and, substituting into (1), (2) we get

Put = (f /z)/(g/z). is called a Lagrange Multiplier. We then have at


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max./min. for the constrained problem f g =0 x x f g =0 y y g f = 0, z z plus the constraint g(x, y, z) = 0. Summary: Given w = f (x, y, z), with the constraint g(x, y, z) = 0, set H = f g. The maximum/minimum are amongst those points (x, y, z) where H H H H = = = = 0. x y z Note that H/ = 0 is simply g(x, y, z) = 0, i.e., the constraint. We remark that if (x, y) satisfy (3), then it does not mean they are max./min. For the purposes of this course, we shall use (3) only to nd the absolute maximum/minimum (see below). Remark. Suppose we have a problem with more constraints, e.g., w = f (x, y, z) (3)

with g(x, y, z) = 0 and h(x, y, z) = 0. The same procedure gives: H = f g h, with 2 Lagrange Multipliers , , and we need to solve the equations H H H H H = = = = = 0. x y z

Remark.

It is very dicult, in general, to solve for x, y, z (andif need be)


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in the equations H H H H = = = = 0. x y z Observe however, that since we seek the absolute max./min. of f , it does not matter if we solve these equations exactly, in the following sense: Make sure you do not miss points, but it is OK to include extra points (x, y, z) which may not satisfy all of the above equations, as long as such points satisfy the constraint. We just evaluate f at all of the points we have found, and choose those points where f is biggest or smallest. This may make the situation a little simpler, at expense of a bit of extra work: namely evaluating f at more points! See the examples below.

Remark.

There is another way to note that an absolute maximum of w = f (x, y)

on the constraint g(x, y) = 0 we must have f /x = g/x, f /y = g/y and of course g(x, y) = 0. Specically, consider the gure shown, where the constraint g(x, y) = 0 (a curve in this case!) is plotted.
f (x , y) = c2

g (x , y) = 0

f (x , y) = c1

f (x , y) = c*

We also plot curves f (x, y) = c, for various values of c, in the same gure. Now suppose f (x, y) = c1 properly intersects the curve g(x, y) = c1 . Then c1 cannot be the maximum of f (x, y) on g(x, y) = 0, since the cuve f (x, y) = c2 will also
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intersect g(x, y) = 0 for some c2 bigger than c1 and very close to c1 . It follows that at c , the largest value of c for which f (x, y) = c intersects g(x, y) = 0, the curves f (x, y) = c and g(x, y) = 0 must be tangential to each other, i.e., their normals must point in the same (or opposite) direction and this We now consider the following examples. Example 1. Find the absolute maximum and the absolute minimum of f = xy on x2 + y 2 + z 2 = 1. Answer. Here H = f g where g = x2 + y 2 + z 2 1, so H = xy (x2 + y 2 + z 2 1), then H = y (2x) = 0 x H = x (2y) = 0 y H = 2z = 0 z H = (x2 + y 2 + z 2 1) = 0. We focus on the 3rd equation: 2z = 0. Thus either = 0 or z = 0. If = 0, then x = y = 0 from the rst two equations. But x2 + y 2 + z 2 = 1 and thus z = 1. On the other hand, if z = 0, then y = 2x, x = 2y. f = g for some .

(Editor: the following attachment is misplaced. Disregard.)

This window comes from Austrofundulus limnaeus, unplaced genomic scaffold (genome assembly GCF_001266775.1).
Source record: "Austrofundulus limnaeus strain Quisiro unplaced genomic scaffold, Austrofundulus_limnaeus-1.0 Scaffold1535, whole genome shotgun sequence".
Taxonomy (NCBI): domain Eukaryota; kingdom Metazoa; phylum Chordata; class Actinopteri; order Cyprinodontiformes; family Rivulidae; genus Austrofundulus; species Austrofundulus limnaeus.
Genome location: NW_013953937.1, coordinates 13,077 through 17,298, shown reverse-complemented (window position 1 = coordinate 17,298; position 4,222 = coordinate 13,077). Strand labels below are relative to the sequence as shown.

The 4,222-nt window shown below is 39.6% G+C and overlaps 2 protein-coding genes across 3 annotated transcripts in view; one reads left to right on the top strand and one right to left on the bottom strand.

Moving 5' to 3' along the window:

Observe that if = 0, then x = 0, y = 0. So it looks like we found the point = 0 and (0, 0, 0). We cannot keep this point, since it is o the constraint surface
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x2 + y 2 + z 2 = 1. Note that if f (0, 0, 0) were smaller or bigger than f at the other points we found (this is not the case for this specic problem), then we would conclude that (0, 0, 0) would be a min or a max, and this would be wrong. On the other hand, if (0, 0, 0) had actually satised the constraint we could simply keep it and evaluate f there at the end. After all this, we conclude that = 0 and so xy = 2x2 xy = 2y 2 and thus x2 = y 2 . We have from the constraint 2x2 = 1 or x = 1/ 2. Since also 2y 2 = 1 then y = 1/ 2. We conclude that a max./min. must be among the points (1/ 2, 1/ 2, 0), (1/ 2, 1/ 2, 0), (1/ 2, 1/ 2, 0), (1/ 2, 1/ 2, 0). We had earlier found the points (0, 0, 1), (0, 0, 1). All of these 6 points satisfy the constraint, and the easiest thing is just to evaluate f at all of them. We nd f has the absolute maximum of 1/2 at (1/ 2, 1/ 2, 0) and (1/ 2, 1/ 2, 0); the absolute minimum of 1/2 at (1/ 2, 1/ 2, 0), (1/ 2, 1/ 2, 0). Example 2. origin. Answer. Let (x, y, z) be a given point. Its distance to the origin is x2 + y 2 + z 2 . arguments, its easiest to work with D(x, y, z) = distance 2 = x2 + To avoid Find the points on the surface x2 = yz + 2 that are nearest to the

y 2 + z 2 . So we wish to minimize D(x, y, z) if (x, y, z) must satisfy the constraint H = x2 = yz + 2 or g(x, y, z) = x2 yz 2 = 0. We set H = D g. Then x H H H = = = 0 give y z 2x 2x = 0
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2y + z = 0 2z + y = 0 x2 yz 2 = 0. The rst equation gives two possibilities: either x = 0 or x = 0. Suppose rst x = 0. Then = 1 and so 2y + z = 0 2z + y = 0 x2 = 2 4y y = 0,

i.e., y = 0 and then z = 0. We get from the last equation or x = 2.

So we have found two possible points: ( 2, 0, 0), ( 2, 0, 0). Next, suppose x = 0. Then 2y + z = 0 2z + y = 0 yz = 2. Multiplying the rst equation by z, the second by y: 2zy = z 2 z 2 = y 2 . 2zy = y 2

Now = 0 (otherwise y = 0, z = 0 contradicting the 3rd equation) and so z 2 = y 2 ,